Built Memories: Allegory of Change

Growing up as the son of psychologists, I have had a lifelong interest in the field. I learned to see the world through a psychological lens, how people are shaped, and how change affects us. Perhaps it is no surprise that I fell in love with ceramics after taking my first class in high school. I was drawn to the malleability of the material and the various changes clay goes through in the process of being molded and refined into a representation. As I continued to work with clay, I focused on learning the physical properties of the material, its possibilities, and its limitations. Over time, I began to notice how working with clay became an allegory for changes that I have observed in the creation, duration, and entropy of human relationships, the environment, and architecture.

After two years at community college, I transferred to Western Washington University, making the decision to pursue a BFA in Ceramics, where I focused on developing my technical skills over the first two years there. One thing that I found fascinating about the material was the uncertainty of its outcome and the constant changes that clay goes through during the artistic process. At the time, I was drawn to the challenge of trying to control the seemingly shapeless and unpredictable material as a way to compensate for the lack of control in my own life.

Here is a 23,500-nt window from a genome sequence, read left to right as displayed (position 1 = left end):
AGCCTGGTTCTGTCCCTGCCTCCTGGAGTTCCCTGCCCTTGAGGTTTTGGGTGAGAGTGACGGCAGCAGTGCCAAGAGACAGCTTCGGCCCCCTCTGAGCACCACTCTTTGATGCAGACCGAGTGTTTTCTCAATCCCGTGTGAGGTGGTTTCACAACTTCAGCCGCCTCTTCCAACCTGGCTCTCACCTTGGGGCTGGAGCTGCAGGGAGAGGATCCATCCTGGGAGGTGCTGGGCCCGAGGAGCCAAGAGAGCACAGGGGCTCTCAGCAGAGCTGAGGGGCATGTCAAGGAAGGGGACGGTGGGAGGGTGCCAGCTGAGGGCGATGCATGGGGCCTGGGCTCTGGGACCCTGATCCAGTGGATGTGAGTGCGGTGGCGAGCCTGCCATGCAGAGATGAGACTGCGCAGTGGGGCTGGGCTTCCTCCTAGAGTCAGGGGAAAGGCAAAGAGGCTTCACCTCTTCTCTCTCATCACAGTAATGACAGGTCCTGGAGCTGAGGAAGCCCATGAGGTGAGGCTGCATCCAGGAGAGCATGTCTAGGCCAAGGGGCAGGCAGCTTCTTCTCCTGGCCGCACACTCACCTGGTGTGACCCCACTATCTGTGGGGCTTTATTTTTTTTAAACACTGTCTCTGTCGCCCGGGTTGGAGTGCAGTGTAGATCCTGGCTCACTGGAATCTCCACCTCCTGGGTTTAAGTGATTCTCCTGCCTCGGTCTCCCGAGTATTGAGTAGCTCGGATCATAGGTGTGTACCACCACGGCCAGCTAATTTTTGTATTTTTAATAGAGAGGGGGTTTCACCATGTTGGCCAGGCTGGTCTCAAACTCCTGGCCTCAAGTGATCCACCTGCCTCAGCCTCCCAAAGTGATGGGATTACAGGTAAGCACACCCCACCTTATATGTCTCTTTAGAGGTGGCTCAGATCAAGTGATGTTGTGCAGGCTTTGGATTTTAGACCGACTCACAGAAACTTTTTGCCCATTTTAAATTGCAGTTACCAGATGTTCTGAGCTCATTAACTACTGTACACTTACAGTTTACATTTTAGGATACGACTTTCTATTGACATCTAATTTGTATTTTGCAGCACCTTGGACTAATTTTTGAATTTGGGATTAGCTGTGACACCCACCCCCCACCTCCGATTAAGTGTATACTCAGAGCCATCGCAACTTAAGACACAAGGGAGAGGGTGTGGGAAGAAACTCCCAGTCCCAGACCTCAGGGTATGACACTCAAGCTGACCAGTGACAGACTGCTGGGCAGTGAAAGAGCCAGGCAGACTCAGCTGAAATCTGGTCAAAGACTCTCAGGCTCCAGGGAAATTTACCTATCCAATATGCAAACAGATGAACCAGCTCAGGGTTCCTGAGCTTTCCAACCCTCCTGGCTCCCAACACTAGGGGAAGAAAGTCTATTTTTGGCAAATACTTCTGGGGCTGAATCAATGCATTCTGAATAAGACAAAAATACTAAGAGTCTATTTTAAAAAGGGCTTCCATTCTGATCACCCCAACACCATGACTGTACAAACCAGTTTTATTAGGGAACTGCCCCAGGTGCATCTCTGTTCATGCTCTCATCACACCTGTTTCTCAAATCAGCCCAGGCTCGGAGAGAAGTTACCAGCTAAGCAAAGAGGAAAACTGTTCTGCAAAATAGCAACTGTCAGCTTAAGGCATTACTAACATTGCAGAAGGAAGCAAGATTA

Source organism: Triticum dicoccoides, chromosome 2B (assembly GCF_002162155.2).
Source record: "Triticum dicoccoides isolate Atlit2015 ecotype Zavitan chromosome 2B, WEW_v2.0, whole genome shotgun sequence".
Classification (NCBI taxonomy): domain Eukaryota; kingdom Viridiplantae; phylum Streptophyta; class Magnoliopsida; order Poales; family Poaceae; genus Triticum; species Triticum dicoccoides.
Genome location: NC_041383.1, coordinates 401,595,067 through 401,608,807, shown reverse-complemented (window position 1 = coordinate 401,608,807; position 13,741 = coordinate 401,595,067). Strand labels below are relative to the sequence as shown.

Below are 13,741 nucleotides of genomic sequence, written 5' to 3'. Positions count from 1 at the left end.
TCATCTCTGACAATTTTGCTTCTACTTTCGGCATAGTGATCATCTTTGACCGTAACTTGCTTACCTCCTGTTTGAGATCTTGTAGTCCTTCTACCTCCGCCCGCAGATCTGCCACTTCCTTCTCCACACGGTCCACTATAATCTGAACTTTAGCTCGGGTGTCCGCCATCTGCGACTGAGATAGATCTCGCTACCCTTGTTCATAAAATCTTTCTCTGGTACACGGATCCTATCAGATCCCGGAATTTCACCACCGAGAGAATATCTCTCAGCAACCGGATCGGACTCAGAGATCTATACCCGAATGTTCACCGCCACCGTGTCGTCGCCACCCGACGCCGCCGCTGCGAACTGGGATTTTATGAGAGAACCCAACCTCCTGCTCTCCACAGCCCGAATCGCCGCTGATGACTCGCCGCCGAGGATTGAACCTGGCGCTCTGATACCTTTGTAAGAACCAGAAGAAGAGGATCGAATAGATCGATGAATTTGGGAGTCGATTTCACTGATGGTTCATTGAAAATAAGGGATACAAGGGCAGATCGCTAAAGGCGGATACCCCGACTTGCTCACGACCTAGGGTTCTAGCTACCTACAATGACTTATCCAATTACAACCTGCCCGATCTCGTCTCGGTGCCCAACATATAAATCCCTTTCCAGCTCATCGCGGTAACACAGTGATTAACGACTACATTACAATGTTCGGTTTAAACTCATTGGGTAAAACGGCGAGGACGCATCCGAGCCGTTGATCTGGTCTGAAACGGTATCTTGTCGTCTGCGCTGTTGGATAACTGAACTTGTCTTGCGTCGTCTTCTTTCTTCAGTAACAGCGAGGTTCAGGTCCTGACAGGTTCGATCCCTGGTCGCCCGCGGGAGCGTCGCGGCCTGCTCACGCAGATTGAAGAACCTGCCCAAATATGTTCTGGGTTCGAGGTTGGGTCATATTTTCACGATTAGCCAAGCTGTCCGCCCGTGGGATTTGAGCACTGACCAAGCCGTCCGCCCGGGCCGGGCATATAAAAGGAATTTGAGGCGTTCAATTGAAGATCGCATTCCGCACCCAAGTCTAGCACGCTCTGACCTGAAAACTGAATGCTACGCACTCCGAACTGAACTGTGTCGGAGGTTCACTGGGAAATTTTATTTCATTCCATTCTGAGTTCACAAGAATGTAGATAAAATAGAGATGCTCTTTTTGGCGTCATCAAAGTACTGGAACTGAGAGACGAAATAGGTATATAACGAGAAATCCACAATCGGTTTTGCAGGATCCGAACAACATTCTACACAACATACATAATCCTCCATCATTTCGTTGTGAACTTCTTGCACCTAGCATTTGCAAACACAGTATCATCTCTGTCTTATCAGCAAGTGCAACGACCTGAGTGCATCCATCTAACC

During my final year as an undergrad, I took a trip to Myanmar. There, I was struck by the sight of many large-scale buildings that were in the process of deterioration, something that was foreign to me during my upbringing. As I grew up, so did my hometown and the surrounding area. What was once trees, a grocery store, and a gas station became a small city with a dozen fast food chains, strip malls, and apartment complexes. Over the years, most buildings and small businesses were replaced rather than preserved, often to make room for incoming business chains. From this experience, I became accustomed to an area that constantly renovates or demolishes older buildings. These decrepit Burmese buildings created in me paradoxical visions of architectural timelessness, permanence, and entropy. Seeing inhabited buildings in such decay revealed the fragility of architecture, changing how I think about the impact of time on a grander scale.